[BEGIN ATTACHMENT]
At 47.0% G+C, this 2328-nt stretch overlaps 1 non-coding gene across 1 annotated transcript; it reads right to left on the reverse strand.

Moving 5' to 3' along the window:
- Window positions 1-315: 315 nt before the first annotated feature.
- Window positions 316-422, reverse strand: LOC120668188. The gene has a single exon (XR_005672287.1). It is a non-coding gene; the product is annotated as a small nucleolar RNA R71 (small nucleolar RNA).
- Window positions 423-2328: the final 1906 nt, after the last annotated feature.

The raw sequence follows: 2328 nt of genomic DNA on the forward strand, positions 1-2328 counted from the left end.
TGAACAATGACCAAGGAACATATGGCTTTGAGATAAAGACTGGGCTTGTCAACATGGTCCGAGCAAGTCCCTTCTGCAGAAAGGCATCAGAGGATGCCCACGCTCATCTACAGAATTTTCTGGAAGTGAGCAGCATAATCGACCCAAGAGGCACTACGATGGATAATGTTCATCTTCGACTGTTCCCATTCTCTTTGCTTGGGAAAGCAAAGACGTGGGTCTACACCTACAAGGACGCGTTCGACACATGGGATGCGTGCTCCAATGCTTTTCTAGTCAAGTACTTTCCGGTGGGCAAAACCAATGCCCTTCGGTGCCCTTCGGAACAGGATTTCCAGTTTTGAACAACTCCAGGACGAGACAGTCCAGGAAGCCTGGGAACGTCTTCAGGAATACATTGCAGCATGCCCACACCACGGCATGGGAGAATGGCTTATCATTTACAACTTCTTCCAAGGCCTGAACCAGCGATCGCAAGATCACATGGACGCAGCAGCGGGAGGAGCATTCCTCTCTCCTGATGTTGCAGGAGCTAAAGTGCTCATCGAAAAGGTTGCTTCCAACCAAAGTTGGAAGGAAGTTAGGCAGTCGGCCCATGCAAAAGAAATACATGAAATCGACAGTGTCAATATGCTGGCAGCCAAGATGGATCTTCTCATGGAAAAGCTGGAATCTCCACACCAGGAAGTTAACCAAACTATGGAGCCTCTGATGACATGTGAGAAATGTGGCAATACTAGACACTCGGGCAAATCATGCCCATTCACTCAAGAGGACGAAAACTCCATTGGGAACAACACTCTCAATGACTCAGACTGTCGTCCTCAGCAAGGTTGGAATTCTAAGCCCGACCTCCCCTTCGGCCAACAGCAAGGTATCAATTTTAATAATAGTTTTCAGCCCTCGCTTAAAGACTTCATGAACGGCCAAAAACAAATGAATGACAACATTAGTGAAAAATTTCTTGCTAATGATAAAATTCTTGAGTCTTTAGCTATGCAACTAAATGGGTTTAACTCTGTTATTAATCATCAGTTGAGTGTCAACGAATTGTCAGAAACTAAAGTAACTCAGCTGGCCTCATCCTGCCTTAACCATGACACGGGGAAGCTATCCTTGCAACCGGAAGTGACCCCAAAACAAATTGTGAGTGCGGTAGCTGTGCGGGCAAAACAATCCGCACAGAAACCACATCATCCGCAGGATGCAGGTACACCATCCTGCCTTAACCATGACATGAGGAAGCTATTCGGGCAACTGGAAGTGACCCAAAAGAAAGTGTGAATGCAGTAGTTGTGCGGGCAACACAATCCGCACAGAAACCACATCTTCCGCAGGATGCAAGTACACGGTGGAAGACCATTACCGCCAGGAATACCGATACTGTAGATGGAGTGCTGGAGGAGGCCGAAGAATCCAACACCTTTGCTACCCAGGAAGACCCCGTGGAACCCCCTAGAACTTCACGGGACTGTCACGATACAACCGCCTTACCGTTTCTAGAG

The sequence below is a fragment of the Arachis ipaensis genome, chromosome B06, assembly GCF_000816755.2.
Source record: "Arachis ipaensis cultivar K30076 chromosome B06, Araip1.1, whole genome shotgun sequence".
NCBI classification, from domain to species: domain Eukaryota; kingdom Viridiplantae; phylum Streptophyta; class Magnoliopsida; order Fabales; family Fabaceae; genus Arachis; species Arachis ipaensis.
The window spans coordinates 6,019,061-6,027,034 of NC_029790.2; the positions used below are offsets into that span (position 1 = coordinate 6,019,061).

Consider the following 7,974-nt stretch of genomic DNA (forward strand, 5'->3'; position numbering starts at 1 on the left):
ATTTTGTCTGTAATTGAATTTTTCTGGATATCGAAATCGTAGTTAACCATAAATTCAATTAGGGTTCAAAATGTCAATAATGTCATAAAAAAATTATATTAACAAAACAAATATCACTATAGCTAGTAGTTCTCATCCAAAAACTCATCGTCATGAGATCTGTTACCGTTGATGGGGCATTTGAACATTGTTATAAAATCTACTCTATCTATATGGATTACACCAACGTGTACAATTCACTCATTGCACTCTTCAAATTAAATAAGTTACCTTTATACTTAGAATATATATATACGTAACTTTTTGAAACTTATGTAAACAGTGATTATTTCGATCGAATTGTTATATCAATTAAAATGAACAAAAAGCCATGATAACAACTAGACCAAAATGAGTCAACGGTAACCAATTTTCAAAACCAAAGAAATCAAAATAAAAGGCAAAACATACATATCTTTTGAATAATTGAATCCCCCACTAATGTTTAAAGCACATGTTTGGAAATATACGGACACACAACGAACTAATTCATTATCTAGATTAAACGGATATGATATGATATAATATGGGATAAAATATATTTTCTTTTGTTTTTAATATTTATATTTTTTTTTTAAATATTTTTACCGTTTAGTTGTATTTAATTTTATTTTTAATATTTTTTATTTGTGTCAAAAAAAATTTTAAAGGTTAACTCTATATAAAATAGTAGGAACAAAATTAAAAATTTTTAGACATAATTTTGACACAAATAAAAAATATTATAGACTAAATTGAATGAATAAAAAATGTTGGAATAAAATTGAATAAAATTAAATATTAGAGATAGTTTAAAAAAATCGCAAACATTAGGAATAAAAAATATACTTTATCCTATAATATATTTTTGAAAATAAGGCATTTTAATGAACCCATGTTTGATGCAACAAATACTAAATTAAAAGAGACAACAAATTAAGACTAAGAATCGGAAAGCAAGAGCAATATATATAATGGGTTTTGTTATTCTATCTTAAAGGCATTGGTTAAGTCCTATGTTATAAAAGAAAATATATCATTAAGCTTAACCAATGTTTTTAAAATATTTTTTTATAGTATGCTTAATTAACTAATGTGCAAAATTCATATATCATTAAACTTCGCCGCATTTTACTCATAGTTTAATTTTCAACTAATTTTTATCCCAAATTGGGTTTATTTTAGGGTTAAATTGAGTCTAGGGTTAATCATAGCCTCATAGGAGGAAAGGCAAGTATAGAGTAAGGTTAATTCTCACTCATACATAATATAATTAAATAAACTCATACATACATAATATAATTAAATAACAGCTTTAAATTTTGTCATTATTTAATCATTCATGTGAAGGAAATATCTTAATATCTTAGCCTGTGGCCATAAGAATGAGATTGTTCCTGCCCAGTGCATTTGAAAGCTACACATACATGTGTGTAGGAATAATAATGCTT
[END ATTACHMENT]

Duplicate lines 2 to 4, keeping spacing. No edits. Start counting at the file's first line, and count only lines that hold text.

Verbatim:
Moving 5' to 3' along the window:
- Window positions 1-315: 315 nt before the first annotated feature.
- Window positions 316-422, reverse strand: LOC120668188. The gene has a single exon (XR_005672287.1). It is a non-coding gene; the product is annotated as a small nucleolar RNA R71 (small nucleolar RNA).